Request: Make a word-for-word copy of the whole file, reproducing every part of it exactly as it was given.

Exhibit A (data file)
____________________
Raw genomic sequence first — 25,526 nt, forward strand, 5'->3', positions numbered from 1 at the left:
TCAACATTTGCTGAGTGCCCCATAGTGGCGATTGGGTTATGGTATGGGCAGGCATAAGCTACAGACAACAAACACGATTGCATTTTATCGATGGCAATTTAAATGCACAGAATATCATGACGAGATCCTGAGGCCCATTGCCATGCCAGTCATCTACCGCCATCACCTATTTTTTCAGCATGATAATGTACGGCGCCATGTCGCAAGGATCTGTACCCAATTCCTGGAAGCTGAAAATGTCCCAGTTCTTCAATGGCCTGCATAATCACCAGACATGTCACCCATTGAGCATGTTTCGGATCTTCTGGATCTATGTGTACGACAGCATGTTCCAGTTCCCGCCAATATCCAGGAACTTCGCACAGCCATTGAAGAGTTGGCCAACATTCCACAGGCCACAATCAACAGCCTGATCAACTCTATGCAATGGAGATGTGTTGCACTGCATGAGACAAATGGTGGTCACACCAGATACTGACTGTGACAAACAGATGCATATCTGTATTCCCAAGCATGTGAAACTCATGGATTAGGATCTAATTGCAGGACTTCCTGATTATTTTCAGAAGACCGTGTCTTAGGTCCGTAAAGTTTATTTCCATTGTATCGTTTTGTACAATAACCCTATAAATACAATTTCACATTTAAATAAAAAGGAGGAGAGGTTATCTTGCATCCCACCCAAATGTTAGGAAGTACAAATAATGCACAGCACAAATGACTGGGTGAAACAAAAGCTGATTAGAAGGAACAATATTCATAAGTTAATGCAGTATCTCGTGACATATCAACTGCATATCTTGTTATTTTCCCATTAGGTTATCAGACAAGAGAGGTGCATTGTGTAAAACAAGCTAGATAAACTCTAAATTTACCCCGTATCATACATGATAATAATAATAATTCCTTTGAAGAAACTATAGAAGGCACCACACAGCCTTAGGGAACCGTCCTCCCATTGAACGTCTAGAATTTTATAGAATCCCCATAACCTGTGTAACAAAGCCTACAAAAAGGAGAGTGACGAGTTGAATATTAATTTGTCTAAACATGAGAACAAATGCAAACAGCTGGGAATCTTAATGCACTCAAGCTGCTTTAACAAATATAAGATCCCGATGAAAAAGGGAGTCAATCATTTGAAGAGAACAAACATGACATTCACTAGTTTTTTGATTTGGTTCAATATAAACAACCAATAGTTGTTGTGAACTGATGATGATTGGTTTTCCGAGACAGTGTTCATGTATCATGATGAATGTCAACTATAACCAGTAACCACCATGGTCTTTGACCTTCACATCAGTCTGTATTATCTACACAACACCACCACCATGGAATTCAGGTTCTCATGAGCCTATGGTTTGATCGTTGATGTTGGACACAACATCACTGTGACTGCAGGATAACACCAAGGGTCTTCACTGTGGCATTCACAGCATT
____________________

Raw genomic sequence first — 25,526 nt, forward strand, 5'->3', positions numbered from 1 at the left:
TCAACATTTGCTGAGTGCCCCATAGTGGCGATTGGGTTATGGTATGGGCAGGCATAAGCTACAGACAACAAACACGATTGCATTTTATCGATGGCAATTTAAATGCACAGAATATCATGACGAGATCCTGAGGCCCATTGCCATGCCAGTCATCTACCGCCATCACCTATTTTTTCAGCATGATAATGTACGGCGCCATGTCGCAAGGATCTGTACCCAATTCCTGGAAGCTGAAAATGTCCCAGTTCTTCAATGGCCTGCATAATCACCAGACATGTCACCCATTGAGCATGTTTCGGATCTTCTGGATCTATGTGTACGACAGCATGTTCCAGTTCCCGCCAATATCCAGGAACTTCGCACAGCCATTGAAGAGTTGGCCAACATTCCACAGGCCACAATCAACAGCCTGATCAACTCTATGCAATGGAGATGTGTTGCACTGCATGAGACAAATGGTGGTCACACCAGATACTGACTGTGACAAACAGATGCATATCTGTATTCCCAAGCATGTGAAACTCATGGATTAGGATCTAATTGCAGGACTTCCTGATTATTTTCAGAAGACCGTGTCTTAGGTCCGTAAAGTTTATTTCCATTGTATCGTTTTGTACAATAACCCTATAAATACAATTTCACATTTAAATAAAAAGGAGGAGAGGTTATCTTGCATCCCACCCAAATGTTAGGAAGTACAAATAATGCACAGCACAAATGACTGGGTGAAACAAAAGCTGATTAGAAGGAACAATATTCATAAGTTAATGCAGTATCTCGTGACATATCAACTGCATATCTTGTTATTTTCCCATTAGGTTATCAGACAAGAGAGGTGCATTGTGTAAAACAAGCTAGATAAACTCTAAATTTACCCCGTATCATACATGATAATAATAATAATTCCTTTGAAGAAACTATAGAAGGCACCACACAGCCTTAGGGAACCGTCCTCCCATTGAACGTCTAGAATTTTATAGAATCCCCATAACCTGTGTAACAAAGCCTACAAAAAGGAGAGTGACGAGTTGAATATTAATTTGTCTAAACATGAGAACAAATGCAAACAGCTGGGAATCTTAATGCACTCAAGCTGCTTTAACAAATATAAGATCCCGATGAAAAAGGGAGTCAATCATTTGAAGAGAACAAACATGACATTCACTAGTTTTTTGATTTGGTTCAATATAAACAACCAATAGTTGTTGTGAACTGATGATGATTGGTTTTCCGAGACAGTGTTCATGTATCATGATGAATGTCAACTATAACCAGTAACCACCATGGTCTTTGACCTTCACATCAGTCTGTATTATCTACACAACACCACCACCATGGAATTCAGGTTCTCATGAGCCTATGGTTTGATCGTTGATGTTGGACACAACATCACTGTGACTGCAGGATAACACCAAGGGTCTTCACTGTGGCATTCACAGCATT